Color is the most noticeable factor about gemstones. However, color alone is not the way gemstones are identified and categorized. All gemstones have a unique crystal structure and typical physical and optical properties.

 Natural, transparent gemstones are usually minerals. Minerals can be classified by species, variety and sometimes by group. 

A mineral species is defined by their common chemical compositions and crystal structures. Examples of mineral species include Beryl, Corundum and Quartz. Variety is a sub-division of species and is based on color, transparency or phenomenon (Asterism, Chatoyancy, Play of Color). Examples of mineral varieties include Emerald, Ruby and Citrine. A group consists of two or more mineral species that are similar in chemical composition, crystal structure and properties. Some gems are not minerals either because they are organic gemstones (pearls) or are not natural.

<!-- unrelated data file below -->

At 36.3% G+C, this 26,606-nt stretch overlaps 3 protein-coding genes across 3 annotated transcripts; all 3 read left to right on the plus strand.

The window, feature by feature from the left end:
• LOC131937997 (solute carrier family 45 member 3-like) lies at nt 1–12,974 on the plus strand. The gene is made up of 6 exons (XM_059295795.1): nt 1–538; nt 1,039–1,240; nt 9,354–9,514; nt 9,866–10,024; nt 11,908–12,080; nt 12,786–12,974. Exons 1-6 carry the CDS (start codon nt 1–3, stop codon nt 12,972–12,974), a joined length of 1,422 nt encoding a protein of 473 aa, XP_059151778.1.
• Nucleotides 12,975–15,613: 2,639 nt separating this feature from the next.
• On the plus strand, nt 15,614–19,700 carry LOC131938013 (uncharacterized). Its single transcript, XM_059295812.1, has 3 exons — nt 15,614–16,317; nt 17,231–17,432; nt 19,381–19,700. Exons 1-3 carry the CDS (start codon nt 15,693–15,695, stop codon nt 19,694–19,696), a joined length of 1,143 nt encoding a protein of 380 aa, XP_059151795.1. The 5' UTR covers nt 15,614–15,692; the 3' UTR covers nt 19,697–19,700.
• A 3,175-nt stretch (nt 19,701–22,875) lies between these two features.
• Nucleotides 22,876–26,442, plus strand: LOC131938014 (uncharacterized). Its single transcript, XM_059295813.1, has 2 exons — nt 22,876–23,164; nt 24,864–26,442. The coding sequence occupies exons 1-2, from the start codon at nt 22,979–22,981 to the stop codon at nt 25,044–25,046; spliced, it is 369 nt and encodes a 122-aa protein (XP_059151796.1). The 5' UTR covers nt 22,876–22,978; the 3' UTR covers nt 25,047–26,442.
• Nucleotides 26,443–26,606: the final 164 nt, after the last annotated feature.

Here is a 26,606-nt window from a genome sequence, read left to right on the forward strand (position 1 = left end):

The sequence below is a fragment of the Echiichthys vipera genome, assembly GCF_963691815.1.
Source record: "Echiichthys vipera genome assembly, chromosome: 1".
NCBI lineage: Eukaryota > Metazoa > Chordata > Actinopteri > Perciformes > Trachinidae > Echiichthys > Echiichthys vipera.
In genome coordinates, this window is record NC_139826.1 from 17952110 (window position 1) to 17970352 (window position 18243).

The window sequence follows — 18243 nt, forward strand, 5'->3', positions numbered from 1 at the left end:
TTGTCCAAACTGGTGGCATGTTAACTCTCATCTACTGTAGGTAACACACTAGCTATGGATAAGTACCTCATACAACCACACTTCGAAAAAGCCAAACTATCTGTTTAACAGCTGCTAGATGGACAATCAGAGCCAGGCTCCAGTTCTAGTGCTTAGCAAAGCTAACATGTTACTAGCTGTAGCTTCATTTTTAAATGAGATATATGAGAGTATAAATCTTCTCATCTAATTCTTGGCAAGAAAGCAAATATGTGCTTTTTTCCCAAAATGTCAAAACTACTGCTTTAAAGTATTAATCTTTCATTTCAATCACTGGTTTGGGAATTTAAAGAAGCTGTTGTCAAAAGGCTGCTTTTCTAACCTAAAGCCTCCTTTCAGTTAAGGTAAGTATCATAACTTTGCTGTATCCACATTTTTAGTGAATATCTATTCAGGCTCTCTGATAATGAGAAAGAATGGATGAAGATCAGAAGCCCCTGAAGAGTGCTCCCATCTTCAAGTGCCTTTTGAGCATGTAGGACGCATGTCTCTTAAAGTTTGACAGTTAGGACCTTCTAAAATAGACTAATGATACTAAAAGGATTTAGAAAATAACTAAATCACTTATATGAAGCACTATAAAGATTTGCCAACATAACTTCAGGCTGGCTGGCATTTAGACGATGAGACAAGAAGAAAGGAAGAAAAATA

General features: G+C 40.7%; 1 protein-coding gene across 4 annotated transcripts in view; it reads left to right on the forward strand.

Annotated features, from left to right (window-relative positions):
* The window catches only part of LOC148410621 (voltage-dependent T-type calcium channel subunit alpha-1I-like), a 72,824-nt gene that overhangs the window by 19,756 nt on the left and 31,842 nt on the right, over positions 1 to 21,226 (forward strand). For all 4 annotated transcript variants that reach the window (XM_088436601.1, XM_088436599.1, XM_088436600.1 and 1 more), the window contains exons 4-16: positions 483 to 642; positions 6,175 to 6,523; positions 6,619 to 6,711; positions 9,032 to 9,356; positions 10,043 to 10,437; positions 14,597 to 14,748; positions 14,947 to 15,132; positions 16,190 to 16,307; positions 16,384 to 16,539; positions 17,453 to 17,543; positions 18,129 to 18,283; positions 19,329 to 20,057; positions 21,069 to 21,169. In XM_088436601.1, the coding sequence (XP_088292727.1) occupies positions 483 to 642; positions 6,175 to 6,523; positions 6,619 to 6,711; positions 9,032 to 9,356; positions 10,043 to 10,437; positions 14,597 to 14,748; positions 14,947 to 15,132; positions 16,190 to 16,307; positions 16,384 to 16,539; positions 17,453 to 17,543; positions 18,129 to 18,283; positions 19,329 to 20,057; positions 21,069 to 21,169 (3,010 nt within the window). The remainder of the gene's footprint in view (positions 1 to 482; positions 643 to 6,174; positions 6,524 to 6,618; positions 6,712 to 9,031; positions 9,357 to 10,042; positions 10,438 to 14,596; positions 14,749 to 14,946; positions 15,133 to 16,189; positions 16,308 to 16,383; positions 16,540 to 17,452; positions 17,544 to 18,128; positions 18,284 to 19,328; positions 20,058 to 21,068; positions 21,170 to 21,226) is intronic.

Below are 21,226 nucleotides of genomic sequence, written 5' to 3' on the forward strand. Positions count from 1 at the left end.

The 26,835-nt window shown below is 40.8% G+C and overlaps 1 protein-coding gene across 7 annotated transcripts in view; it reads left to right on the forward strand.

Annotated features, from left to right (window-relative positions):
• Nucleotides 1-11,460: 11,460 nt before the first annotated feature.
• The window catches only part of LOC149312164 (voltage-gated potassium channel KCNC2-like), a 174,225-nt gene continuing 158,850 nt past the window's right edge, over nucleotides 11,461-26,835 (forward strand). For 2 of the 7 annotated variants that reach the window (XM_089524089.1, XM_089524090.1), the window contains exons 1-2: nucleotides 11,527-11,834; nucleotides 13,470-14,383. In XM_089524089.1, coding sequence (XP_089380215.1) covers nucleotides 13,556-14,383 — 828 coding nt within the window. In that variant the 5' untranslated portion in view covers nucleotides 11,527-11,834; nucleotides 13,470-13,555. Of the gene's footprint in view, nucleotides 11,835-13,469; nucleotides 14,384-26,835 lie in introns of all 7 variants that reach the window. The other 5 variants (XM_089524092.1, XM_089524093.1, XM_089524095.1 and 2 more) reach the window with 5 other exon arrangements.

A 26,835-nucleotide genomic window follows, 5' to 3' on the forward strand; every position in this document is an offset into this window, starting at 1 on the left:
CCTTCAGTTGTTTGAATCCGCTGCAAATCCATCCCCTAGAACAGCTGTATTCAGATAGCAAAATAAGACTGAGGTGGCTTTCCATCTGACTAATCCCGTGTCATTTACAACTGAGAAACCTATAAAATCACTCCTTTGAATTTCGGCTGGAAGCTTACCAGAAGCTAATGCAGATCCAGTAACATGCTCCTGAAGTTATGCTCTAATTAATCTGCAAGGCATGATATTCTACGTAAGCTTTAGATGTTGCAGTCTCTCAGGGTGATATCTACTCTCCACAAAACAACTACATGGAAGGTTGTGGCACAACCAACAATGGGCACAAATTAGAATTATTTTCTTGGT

Emerald, Aquamarine, Morganite

Emerald is the most popular and well-known Beryl variety, followed by Aquamarine and Morganite. There are lesser-known varieties as well such as Heliodor (yellow), Maxixe (Blue) and Red Beryl.  

Browse EmeraldBrowse AquamarineBrowse Morganite
SourcesColombia, Zambia, Brazil, Central Asia (Pakistan, Afghanistan)Brazil, China, Pakistan Brazil, Mozambique, Namibia, USA 
Desirable ColorBluish Green to pure green with vivid saturation Moderately strong, medium-dark blue to slightly greenish blue Strong Pink
TreatmentClarity Enhancement Heat Treatment Heat Treatment, Irradiation 


Ruby, Sapphire

Ruby and Sapphire make up the corundum species and are one of the two most popular gemstones. Ruby is the red variety of Corundum whereas Sapphire comes in rainbow colors with Blue Sapphire being the most popular.